I’ve actually stopped subscribing to all by one physically printed and mailed writing magazine. In part I stopped because of all the wasted space covering poetry. If you want to ensure a book with multiple millions of dollars in marketing effort sells fewer than 500 copies, choose a poetry book. Not a book of naughty nursery rhymes ala Andrew Dice Clay, but what poets cal poetry today.
The main reason I’ve chose to stop letting trees get slaughtered is the constant stream of articles covering “writer’s block.” I have heard every whine and snivel there is for writer’s block, and the bulk of it is fresh and steaming from the back of the bull.
For those who don’t write, writer’s block is a term given to writers staring at a blank screen. Rather than actually fixing the problem, they will stare for hours, sometimes months, at a blank screen wallowing in self pity and loathing. There are countless theories on it. In short, it is both your work ethic and your writing ritual. Writing ritual can be as simple as “I write during the hours of x-y each day”, “I only write in my office”, “I have to have my special (insert object here)”. Add to that a work ethic which demands you meet your deadlines, either real or self imposed, stir with some imagination, and presto, you have a prescription for all sorts of weird psychological disorders.
The vast majority of these blocks come from the simple reality that you have something else you need to write to clear your head so you can write what you are supposed to be writing. These needs have various ways of ensuring you pay attention to them. They will sit in the back of your mind making you feel comfortable about how your current work is progressing while they quietly steer you into a dead end. You got so comfortable and wrote so much “good stuff” over the past few weeks you have now come to the reality you spent many chapters veering so far off topic there is no obvious way back. The thought of shredding all of that work keeps you frozen.
Sometimes they place themselves like a boulder in front of a car on a narrow mountain road. There is simply no way around writing it, yet you refuse to get out of your car and sledgehammer that boulder into gravel. You have a work ethic which demands you finish what you started before you write this blog post or short story which could very well be the best thing you ever write.
How they present themselves doesn’t matter. You need to pull the pin and run. Most of you cannot do the math and prove to yourself you will be much farther along on your deadline if you waste half of today writing that piece. You all think you are going to get around it in just a few minutes after a walk around the block, fresh can of soda, etc. You are all wrong.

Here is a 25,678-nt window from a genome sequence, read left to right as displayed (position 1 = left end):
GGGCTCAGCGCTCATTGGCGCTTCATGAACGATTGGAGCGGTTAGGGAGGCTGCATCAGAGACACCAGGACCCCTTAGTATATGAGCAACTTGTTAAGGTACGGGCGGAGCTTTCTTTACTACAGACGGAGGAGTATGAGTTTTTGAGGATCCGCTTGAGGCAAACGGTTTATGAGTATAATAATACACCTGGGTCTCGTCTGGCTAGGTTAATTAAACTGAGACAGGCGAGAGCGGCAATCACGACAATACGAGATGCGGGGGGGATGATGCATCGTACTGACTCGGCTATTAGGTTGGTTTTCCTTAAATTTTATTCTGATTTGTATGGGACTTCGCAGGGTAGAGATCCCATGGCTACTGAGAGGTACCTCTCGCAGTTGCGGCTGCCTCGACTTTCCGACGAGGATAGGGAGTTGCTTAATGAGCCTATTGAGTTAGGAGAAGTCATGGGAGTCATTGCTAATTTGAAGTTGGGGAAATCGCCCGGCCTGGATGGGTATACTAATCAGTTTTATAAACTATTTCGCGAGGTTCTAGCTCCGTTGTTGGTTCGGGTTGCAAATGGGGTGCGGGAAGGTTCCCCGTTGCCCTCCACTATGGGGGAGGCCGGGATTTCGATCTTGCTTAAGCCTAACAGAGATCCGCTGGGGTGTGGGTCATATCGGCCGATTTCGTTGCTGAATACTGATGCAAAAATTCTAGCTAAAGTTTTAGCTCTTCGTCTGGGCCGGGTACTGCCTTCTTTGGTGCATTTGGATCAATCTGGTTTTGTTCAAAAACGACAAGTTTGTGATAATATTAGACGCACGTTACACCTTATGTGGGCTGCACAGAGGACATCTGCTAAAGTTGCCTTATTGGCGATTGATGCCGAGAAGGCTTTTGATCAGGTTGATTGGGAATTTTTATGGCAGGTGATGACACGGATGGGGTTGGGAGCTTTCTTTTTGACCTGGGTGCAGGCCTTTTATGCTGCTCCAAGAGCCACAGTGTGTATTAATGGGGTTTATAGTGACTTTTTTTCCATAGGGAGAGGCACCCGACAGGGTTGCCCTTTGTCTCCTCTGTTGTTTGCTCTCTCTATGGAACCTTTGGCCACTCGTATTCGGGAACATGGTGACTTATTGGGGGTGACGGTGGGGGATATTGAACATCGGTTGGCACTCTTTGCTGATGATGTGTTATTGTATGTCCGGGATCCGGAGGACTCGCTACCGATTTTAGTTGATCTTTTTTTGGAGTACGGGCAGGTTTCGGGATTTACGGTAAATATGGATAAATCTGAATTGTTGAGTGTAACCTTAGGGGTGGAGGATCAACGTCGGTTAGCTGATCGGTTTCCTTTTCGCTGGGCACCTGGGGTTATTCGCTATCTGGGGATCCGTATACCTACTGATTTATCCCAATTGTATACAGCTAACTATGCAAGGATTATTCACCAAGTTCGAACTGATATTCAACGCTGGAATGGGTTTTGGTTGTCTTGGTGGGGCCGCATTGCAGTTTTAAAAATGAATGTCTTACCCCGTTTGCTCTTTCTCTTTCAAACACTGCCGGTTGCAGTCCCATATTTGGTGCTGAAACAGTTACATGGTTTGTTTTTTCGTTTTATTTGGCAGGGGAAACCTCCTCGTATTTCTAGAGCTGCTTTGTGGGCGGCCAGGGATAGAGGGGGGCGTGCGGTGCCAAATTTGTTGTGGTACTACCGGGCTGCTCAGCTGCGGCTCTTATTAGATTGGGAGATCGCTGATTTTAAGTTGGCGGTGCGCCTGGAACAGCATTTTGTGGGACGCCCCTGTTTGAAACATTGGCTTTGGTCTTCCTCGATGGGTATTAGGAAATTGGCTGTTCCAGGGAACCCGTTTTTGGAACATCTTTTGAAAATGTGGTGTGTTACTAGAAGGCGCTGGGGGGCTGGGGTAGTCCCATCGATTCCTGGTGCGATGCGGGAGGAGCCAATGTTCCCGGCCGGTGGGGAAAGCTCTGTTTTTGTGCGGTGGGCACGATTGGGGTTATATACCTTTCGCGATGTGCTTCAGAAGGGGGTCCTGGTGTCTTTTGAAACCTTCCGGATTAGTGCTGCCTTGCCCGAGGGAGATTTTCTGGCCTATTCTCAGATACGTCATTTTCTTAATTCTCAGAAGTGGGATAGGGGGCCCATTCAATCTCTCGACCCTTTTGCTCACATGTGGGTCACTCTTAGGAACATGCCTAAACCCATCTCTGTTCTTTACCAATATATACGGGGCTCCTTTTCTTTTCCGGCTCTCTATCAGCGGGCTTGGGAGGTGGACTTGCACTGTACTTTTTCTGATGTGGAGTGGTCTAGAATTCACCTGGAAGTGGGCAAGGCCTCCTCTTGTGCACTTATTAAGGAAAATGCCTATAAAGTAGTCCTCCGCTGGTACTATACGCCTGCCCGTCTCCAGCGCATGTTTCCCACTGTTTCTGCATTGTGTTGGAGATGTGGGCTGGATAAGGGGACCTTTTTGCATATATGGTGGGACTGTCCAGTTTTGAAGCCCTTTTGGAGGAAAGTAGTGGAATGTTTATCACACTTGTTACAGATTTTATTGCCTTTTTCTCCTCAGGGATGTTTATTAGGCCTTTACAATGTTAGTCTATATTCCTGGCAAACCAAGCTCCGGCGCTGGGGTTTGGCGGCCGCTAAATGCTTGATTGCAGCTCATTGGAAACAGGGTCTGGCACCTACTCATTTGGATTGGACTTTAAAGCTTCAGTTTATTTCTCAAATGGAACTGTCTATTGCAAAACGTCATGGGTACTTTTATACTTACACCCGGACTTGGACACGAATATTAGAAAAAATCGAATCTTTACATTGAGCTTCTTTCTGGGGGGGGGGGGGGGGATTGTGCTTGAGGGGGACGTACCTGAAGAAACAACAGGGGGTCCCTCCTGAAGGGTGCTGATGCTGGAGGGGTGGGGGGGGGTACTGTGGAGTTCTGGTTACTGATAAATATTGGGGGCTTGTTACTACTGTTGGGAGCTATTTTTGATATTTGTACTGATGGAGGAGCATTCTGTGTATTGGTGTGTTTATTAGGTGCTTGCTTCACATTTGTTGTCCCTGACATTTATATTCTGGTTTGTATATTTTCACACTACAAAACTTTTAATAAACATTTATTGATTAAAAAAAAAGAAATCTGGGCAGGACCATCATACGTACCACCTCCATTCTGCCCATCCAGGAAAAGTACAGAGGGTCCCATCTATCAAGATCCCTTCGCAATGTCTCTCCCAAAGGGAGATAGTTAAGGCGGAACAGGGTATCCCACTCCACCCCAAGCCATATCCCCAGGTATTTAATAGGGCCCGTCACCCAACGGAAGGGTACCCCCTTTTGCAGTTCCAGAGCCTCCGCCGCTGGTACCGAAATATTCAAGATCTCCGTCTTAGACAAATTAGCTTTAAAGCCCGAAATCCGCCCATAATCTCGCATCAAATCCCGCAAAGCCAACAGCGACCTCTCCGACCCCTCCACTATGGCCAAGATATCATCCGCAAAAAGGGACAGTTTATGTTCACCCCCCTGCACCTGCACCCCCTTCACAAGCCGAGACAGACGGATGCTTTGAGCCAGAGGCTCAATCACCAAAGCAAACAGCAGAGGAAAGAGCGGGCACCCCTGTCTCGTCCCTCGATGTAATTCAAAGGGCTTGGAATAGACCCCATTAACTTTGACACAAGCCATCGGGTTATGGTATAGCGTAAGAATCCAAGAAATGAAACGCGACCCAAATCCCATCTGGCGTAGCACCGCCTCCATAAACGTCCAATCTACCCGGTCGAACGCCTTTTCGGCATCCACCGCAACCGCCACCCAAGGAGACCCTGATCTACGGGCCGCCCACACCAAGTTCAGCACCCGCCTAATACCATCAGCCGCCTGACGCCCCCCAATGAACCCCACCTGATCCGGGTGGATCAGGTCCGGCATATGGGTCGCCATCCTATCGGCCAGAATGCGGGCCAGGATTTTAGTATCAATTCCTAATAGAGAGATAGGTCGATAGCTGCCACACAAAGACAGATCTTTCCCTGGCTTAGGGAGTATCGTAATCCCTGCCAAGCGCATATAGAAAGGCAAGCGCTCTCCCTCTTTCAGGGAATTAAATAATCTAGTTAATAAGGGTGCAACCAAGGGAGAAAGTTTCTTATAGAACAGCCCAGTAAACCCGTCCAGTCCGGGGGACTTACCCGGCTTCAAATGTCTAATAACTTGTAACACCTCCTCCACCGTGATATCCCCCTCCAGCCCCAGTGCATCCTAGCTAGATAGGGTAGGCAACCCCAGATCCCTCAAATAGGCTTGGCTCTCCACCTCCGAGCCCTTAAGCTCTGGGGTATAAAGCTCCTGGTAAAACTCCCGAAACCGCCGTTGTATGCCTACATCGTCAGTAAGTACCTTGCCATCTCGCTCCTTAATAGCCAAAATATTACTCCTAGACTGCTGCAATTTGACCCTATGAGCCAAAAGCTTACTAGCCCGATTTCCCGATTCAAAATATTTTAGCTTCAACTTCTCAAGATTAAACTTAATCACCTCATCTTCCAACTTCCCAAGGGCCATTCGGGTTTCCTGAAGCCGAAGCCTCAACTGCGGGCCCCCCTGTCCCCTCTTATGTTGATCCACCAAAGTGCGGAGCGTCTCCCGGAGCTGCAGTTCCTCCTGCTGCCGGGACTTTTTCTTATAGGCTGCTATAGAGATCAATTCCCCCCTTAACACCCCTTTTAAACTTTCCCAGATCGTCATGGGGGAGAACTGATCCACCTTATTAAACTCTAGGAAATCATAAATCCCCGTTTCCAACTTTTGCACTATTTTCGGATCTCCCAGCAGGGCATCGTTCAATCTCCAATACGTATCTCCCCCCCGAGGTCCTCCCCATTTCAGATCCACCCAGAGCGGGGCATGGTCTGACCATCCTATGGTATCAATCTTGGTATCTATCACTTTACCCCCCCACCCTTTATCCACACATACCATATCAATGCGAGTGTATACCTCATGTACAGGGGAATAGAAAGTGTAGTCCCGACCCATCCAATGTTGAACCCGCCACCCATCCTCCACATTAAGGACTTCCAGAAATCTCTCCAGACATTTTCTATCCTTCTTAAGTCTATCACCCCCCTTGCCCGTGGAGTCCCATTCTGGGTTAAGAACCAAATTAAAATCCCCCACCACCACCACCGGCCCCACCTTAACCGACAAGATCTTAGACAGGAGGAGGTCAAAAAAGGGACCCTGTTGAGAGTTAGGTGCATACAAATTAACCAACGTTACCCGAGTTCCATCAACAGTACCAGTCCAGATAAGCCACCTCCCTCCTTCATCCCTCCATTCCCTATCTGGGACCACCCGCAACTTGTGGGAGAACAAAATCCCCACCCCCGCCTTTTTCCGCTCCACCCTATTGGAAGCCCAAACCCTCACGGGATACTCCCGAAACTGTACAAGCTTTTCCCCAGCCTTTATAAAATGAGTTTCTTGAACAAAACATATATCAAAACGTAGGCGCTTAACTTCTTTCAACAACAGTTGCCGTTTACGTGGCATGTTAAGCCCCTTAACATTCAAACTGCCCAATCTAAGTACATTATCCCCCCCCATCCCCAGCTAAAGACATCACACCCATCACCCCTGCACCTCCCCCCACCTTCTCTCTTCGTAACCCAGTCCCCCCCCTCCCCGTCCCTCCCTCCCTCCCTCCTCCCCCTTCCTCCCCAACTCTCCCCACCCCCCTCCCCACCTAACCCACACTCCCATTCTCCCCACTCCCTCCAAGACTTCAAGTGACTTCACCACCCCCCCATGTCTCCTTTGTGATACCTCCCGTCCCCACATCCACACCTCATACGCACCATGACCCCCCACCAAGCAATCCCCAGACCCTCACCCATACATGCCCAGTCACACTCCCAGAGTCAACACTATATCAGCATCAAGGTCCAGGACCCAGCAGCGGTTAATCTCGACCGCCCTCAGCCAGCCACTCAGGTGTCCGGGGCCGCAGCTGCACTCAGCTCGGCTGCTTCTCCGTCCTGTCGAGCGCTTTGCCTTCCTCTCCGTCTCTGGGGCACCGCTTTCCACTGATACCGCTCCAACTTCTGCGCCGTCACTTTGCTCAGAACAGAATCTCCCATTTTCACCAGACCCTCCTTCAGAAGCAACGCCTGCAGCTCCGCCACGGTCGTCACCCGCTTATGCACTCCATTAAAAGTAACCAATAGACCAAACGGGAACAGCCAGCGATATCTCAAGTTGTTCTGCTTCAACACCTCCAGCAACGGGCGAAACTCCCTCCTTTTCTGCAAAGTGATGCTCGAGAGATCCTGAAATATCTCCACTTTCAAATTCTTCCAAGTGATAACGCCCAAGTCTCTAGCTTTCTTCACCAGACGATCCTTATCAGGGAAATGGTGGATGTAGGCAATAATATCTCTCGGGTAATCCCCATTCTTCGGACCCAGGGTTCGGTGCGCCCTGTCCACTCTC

While most people think it is stupid, the ones who have tried it have found it to actually work. What you need is a stack of cheap keyboards you carry around with you. I’m not talking about expensive keyboards. I’m talking about things you find on clearance for $8 or less. I’m talking about ancient PS/2 and Compaq keyboards your company or clients are probably tossing out because nobody wants to use them and they have enough newer spares.
You need to ensure that each keyboard you keep is significantly different from the others. A loud, clacky mechanical PS/2 keyboard. Compaq’s first attempt at a soft touch membrane keyboard. Big backspace vs. small. Large return key vs. slim. Small footprint vs. original XT/AT full size.
Why? Two reasons.
- The re-learning helps break up the monotony of typing and it causes you to use a different part of your brain for a while, or at least use more of it.
- The physical act of switching the keyboard gives you permission to work on something else, even if it is simply free typing to get familiar with the keyboard.
Personally, my netbook has been the biggest help here. I’ve owned many laptops and notebook computers. When I’m actually at home I use a kick butt quad-core desktop, but my netbook has really helped with writing while away from home. I haven’t had a decent sized or powered laptop since my 486SX with DOS on it. Those big screen laptops inhale batteries like construction workers inhale beer.
I’ve always wanted to take my laptop out on the deck or off to another farm to sit in the sun while writing, but the sub 4 hour battery time and noise of a portable generator kept me from it. With the 8+ hours I can get running Linux Mint 13 KDE and FocusWriter, I actually can and do write anywhere.
Let me caution readers against writing in bed though. It is a good way to end up celibate even if you don’t choose lead that life.
Let me also say that just because I can write anywhere doesn’t mean I don’t keep my extra keyboards handy. You’d be surprised how many can fit into a backpack with a netbook sleeve.